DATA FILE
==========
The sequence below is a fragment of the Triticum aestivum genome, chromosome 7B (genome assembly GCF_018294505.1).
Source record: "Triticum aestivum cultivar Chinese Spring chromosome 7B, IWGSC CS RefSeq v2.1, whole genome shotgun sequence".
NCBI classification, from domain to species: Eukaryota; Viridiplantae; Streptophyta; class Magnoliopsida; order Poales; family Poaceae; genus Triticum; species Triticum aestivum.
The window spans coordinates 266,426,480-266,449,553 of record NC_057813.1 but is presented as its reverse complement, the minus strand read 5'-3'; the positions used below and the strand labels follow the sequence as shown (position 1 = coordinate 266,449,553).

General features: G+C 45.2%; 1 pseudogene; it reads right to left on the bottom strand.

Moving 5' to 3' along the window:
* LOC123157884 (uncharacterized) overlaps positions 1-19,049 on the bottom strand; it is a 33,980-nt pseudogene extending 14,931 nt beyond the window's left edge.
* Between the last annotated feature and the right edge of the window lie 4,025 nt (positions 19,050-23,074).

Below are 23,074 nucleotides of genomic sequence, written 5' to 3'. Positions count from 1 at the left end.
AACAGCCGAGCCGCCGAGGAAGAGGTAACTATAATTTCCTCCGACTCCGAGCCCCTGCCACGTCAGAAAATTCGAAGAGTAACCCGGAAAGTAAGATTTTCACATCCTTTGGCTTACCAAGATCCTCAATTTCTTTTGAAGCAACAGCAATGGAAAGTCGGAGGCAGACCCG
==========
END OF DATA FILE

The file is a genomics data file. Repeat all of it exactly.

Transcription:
The sequence below is a fragment of the Triticum aestivum genome, chromosome 7B (genome assembly GCF_018294505.1).
Source record: "Triticum aestivum cultivar Chinese Spring chromosome 7B, IWGSC CS RefSeq v2.1, whole genome shotgun sequence".
NCBI classification, from domain to species: Eukaryota; Viridiplantae; Streptophyta; class Magnoliopsida; order Poales; family Poaceae; genus Triticum; species Triticum aestivum.
The window spans coordinates 266,426,480-266,449,553 of record NC_057813.1 but is presented as its reverse complement, the minus strand read 5'-3'; the positions used below and the strand labels follow the sequence as shown (position 1 = coordinate 266,449,553).

General features: G+C 45.2%; 1 pseudogene; it reads right to left on the bottom strand.

Moving 5' to 3' along the window:
* LOC123157884 (uncharacterized) overlaps positions 1-19,049 on the bottom strand; it is a 33,980-nt pseudogene extending 14,931 nt beyond the window's left edge.
* Between the last annotated feature and the right edge of the window lie 4,025 nt (positions 19,050-23,074).

Below are 23,074 nucleotides of genomic sequence, written 5' to 3'. Positions count from 1 at the left end.
AACAGCCGAGCCGCCGAGGAAGAGGTAACTATAATTTCCTCCGACTCCGAGCCCCTGCCACGTCAGAAAATTCGAAGAGTAACCCGGAAAGTAAGATTTTCACATCCTTTGGCTTACCAAGATCCTCAATTTCTTTTGAAGCAACAGCAATGGAAAGTCGGAGGCAGACCCG